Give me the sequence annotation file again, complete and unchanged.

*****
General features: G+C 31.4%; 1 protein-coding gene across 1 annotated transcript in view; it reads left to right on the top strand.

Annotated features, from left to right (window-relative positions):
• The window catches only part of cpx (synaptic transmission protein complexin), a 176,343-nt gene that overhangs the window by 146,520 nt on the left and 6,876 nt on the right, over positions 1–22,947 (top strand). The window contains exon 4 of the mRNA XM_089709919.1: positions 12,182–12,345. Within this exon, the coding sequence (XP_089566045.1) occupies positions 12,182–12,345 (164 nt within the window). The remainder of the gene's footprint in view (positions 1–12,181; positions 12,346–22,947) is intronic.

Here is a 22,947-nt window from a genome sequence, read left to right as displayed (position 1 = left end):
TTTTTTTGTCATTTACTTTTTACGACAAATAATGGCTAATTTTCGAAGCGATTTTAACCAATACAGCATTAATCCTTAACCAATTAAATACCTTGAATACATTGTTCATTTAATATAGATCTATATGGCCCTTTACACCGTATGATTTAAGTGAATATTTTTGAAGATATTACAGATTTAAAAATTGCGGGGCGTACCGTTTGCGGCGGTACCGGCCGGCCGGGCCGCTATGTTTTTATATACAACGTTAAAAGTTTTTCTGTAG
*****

General features: G+C 31.4%; 1 protein-coding gene across 1 annotated transcript in view; it reads left to right on the top strand.

Annotated features, from left to right (window-relative positions):
• The window catches only part of cpx (synaptic transmission protein complexin), a 176,343-nt gene that overhangs the window by 146,520 nt on the left and 6,876 nt on the right, over positions 1–22,947 (top strand). The window contains exon 4 of the mRNA XM_089709919.1: positions 12,182–12,345. Within this exon, the coding sequence (XP_089566045.1) occupies positions 12,182–12,345 (164 nt within the window). The remainder of the gene's footprint in view (positions 1–12,181; positions 12,346–22,947) is intronic.

Here is a 22,947-nt window from a genome sequence, read left to right as displayed (position 1 = left end):
TTTTTTTGTCATTTACTTTTTACGACAAATAATGGCTAATTTTCGAAGCGATTTTAACCAATACAGCATTAATCCTTAACCAATTAAATACCTTGAATACATTGTTCATTTAATATAGATCTATATGGCCCTTTACACCGTATGATTTAAGTGAATATTTTTGAAGATATTACAGATTTAAAAATTGCGGGGCGTACCGTTTGCGGCGGTACCGGCCGGCCGGGCCGCTATGTTTTTATATACAACGTTAAAAGTTTTTCTGTAG